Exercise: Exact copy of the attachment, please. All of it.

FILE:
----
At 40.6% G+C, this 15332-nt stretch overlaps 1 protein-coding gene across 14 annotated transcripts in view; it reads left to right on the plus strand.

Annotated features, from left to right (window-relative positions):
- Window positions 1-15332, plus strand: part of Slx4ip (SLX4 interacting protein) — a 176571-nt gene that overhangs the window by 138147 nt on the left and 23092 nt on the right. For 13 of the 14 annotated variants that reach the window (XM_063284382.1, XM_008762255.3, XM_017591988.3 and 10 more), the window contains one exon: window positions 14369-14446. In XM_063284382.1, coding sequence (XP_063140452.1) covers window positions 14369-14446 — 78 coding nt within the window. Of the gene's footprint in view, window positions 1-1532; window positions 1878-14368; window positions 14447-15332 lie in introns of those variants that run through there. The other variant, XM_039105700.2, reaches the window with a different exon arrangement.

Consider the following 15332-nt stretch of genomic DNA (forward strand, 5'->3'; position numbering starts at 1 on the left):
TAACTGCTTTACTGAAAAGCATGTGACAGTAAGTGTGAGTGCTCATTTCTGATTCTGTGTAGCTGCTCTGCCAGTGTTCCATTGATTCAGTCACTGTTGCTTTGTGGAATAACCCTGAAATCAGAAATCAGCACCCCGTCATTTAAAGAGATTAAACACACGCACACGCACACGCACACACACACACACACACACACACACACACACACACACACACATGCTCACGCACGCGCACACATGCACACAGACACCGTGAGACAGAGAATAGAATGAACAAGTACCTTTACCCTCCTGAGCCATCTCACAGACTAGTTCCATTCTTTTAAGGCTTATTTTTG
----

At 40.6% G+C, this 15332-nt stretch overlaps 1 protein-coding gene across 14 annotated transcripts in view; it reads left to right on the plus strand.

Annotated features, from left to right (window-relative positions):
- Window positions 1-15332, plus strand: part of Slx4ip (SLX4 interacting protein) — a 176571-nt gene that overhangs the window by 138147 nt on the left and 23092 nt on the right. For 13 of the 14 annotated variants that reach the window (XM_063284382.1, XM_008762255.3, XM_017591988.3 and 10 more), the window contains one exon: window positions 14369-14446. In XM_063284382.1, coding sequence (XP_063140452.1) covers window positions 14369-14446 — 78 coding nt within the window. Of the gene's footprint in view, window positions 1-1532; window positions 1878-14368; window positions 14447-15332 lie in introns of those variants that run through there. The other variant, XM_039105700.2, reaches the window with a different exon arrangement.

Consider the following 15332-nt stretch of genomic DNA (forward strand, 5'->3'; position numbering starts at 1 on the left):
TAACTGCTTTACTGAAAAGCATGTGACAGTAAGTGTGAGTGCTCATTTCTGATTCTGTGTAGCTGCTCTGCCAGTGTTCCATTGATTCAGTCACTGTTGCTTTGTGGAATAACCCTGAAATCAGAAATCAGCACCCCGTCATTTAAAGAGATTAAACACACGCACACGCACACGCACACACACACACACACACACACACACACACACACACACACACATGCTCACGCACGCGCACACATGCACACAGACACCGTGAGACAGAGAATAGAATGAACAAGTACCTTTACCCTCCTGAGCCATCTCACAGACTAGTTCCATTCTTTTAAGGCTTATTTTTG